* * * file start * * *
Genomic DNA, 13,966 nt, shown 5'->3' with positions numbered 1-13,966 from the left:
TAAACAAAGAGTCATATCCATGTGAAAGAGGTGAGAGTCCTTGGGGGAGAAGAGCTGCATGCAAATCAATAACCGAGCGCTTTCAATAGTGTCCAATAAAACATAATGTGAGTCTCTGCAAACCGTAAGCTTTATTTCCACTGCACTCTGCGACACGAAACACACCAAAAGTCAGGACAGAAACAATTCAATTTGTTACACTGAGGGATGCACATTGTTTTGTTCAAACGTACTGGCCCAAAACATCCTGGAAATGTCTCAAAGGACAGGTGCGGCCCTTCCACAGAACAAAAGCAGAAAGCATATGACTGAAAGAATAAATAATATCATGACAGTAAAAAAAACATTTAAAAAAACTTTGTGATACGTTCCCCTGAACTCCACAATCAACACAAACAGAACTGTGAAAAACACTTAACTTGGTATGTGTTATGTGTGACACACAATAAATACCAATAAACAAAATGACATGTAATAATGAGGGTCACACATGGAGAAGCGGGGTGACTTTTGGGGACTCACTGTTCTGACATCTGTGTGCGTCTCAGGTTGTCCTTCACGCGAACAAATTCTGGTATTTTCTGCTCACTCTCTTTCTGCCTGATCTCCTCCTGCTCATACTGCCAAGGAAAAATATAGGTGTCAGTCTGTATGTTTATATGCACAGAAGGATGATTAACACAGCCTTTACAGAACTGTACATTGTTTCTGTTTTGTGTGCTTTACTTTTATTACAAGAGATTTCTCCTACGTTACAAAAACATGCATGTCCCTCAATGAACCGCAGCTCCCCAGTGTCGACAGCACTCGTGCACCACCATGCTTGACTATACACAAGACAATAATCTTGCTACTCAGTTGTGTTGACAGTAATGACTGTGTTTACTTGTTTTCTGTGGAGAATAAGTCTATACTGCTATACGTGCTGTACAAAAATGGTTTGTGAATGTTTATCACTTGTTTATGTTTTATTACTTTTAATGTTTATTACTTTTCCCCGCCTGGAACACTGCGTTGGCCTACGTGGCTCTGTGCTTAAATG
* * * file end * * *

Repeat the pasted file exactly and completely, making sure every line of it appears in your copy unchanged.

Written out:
Genomic DNA, 13,966 nt, shown 5'->3' with positions numbered 1-13,966 from the left:
TAAACAAAGAGTCATATCCATGTGAAAGAGGTGAGAGTCCTTGGGGGAGAAGAGCTGCATGCAAATCAATAACCGAGCGCTTTCAATAGTGTCCAATAAAACATAATGTGAGTCTCTGCAAACCGTAAGCTTTATTTCCACTGCACTCTGCGACACGAAACACACCAAAAGTCAGGACAGAAACAATTCAATTTGTTACACTGAGGGATGCACATTGTTTTGTTCAAACGTACTGGCCCAAAACATCCTGGAAATGTCTCAAAGGACAGGTGCGGCCCTTCCACAGAACAAAAGCAGAAAGCATATGACTGAAAGAATAAATAATATCATGACAGTAAAAAAAACATTTAAAAAAACTTTGTGATACGTTCCCCTGAACTCCACAATCAACACAAACAGAACTGTGAAAAACACTTAACTTGGTATGTGTTATGTGTGACACACAATAAATACCAATAAACAAAATGACATGTAATAATGAGGGTCACACATGGAGAAGCGGGGTGACTTTTGGGGACTCACTGTTCTGACATCTGTGTGCGTCTCAGGTTGTCCTTCACGCGAACAAATTCTGGTATTTTCTGCTCACTCTCTTTCTGCCTGATCTCCTCCTGCTCATACTGCCAAGGAAAAATATAGGTGTCAGTCTGTATGTTTATATGCACAGAAGGATGATTAACACAGCCTTTACAGAACTGTACATTGTTTCTGTTTTGTGTGCTTTACTTTTATTACAAGAGATTTCTCCTACGTTACAAAAACATGCATGTCCCTCAATGAACCGCAGCTCCCCAGTGTCGACAGCACTCGTGCACCACCATGCTTGACTATACACAAGACAATAATCTTGCTACTCAGTTGTGTTGACAGTAATGACTGTGTTTACTTGTTTTCTGTGGAGAATAAGTCTATACTGCTATACGTGCTGTACAAAAATGGTTTGTGAATGTTTATCACTTGTTTATGTTTTATTACTTTTAATGTTTATTACTTTTCCCCGCCTGGAACACTGCGTTGGCCTACGTGGCTCTGTGCTTAAATG